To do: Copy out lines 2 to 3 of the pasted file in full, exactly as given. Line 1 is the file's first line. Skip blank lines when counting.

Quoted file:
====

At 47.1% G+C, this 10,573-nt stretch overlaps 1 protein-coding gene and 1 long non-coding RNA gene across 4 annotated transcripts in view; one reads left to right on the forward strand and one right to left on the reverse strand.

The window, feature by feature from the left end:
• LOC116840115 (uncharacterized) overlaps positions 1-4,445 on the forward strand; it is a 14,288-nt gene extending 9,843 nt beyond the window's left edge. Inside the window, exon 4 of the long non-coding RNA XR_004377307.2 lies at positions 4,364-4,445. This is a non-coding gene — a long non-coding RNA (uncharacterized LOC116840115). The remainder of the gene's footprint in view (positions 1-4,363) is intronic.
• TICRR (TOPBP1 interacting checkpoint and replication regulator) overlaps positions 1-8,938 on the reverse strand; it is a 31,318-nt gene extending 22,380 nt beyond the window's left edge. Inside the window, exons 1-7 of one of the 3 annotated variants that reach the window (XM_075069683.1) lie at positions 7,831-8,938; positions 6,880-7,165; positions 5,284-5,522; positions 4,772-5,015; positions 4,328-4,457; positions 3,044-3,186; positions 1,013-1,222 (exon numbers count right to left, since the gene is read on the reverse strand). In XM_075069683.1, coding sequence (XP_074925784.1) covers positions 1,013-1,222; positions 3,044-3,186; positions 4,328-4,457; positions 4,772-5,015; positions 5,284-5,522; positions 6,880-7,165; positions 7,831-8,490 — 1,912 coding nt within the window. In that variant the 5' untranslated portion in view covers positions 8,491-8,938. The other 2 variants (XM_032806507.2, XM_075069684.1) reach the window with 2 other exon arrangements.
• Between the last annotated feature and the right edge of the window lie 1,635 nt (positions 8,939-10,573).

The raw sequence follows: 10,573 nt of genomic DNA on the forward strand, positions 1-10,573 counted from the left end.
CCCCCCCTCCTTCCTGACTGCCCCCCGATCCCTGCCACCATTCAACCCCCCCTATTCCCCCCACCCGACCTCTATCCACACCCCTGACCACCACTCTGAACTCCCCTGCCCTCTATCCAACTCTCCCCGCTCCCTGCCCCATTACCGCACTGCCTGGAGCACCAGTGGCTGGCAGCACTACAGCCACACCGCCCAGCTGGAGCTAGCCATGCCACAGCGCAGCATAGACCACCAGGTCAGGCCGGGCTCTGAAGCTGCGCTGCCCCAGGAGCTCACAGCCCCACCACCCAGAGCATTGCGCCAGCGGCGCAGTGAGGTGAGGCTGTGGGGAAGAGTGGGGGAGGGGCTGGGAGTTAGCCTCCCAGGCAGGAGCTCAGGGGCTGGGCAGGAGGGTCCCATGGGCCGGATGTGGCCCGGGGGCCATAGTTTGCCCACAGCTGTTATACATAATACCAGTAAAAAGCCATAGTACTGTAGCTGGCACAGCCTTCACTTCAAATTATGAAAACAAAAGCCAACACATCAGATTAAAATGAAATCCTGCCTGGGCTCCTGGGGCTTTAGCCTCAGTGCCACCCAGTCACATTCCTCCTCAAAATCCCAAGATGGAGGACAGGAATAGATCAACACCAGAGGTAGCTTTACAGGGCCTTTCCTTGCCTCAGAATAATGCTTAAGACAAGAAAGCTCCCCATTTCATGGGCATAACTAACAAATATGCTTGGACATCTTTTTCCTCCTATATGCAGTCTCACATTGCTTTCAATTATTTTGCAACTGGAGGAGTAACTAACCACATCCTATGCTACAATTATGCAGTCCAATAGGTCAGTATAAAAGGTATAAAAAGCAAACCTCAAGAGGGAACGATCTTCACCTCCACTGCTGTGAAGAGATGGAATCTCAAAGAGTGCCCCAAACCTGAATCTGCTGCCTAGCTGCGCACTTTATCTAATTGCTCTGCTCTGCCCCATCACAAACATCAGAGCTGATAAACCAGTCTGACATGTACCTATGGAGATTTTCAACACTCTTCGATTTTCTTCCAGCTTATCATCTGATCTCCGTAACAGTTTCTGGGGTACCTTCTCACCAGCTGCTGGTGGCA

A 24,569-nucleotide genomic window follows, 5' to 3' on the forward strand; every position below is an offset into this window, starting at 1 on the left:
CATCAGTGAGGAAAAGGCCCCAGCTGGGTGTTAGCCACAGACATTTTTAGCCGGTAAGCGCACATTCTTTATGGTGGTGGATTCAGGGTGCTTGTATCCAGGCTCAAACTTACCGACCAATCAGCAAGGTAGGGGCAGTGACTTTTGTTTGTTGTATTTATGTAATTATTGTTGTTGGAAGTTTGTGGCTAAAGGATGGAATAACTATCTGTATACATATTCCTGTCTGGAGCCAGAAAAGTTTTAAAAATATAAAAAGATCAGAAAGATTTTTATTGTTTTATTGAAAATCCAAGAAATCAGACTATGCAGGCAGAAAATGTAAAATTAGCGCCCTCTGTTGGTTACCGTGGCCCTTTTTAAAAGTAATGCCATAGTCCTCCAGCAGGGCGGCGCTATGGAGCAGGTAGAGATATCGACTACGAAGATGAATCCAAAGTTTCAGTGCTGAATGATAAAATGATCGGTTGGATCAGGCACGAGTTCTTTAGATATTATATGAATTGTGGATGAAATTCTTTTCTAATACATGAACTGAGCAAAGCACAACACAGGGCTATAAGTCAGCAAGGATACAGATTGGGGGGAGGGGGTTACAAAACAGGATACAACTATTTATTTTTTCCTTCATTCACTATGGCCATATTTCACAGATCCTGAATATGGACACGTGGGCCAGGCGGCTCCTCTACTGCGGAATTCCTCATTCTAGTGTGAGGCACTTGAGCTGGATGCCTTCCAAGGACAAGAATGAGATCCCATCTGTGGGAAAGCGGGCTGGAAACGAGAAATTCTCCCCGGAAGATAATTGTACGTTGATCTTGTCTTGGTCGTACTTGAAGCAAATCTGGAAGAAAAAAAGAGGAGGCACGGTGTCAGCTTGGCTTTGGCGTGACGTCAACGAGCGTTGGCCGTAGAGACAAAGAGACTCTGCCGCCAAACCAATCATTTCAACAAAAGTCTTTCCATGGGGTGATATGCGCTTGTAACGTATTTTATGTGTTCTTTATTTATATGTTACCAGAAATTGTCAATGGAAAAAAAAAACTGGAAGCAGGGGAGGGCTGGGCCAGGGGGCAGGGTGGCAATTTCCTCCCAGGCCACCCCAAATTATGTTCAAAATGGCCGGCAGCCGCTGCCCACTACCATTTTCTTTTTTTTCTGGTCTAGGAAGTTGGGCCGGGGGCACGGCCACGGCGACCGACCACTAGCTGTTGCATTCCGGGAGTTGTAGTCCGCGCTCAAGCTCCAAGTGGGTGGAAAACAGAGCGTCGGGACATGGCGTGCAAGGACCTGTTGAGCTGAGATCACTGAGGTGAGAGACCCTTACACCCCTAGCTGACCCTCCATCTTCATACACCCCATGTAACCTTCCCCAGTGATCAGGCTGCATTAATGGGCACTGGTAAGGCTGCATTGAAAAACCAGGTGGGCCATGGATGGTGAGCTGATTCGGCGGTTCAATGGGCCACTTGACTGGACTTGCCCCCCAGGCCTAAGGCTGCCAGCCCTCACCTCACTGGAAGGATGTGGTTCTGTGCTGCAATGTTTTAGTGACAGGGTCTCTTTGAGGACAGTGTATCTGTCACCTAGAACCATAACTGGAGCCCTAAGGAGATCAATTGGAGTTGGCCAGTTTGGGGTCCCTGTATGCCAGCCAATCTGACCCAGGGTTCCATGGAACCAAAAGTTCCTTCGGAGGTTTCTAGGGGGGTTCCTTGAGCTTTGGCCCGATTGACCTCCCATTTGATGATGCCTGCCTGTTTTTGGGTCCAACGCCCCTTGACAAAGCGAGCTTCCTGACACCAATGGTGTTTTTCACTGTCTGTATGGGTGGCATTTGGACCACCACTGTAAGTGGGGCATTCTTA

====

The window, feature by feature from the left end:
• LOC116840115 (uncharacterized) overlaps positions 1-4,445 on the forward strand; it is a 14,288-nt gene extending 9,843 nt beyond the window's left edge. Inside the window, exon 4 of the long non-coding RNA XR_004377307.2 lies at positions 4,364-4,445. This is a non-coding gene — a long non-coding RNA (uncharacterized LOC116840115). The remainder of the gene's footprint in view (positions 1-4,363) is intronic.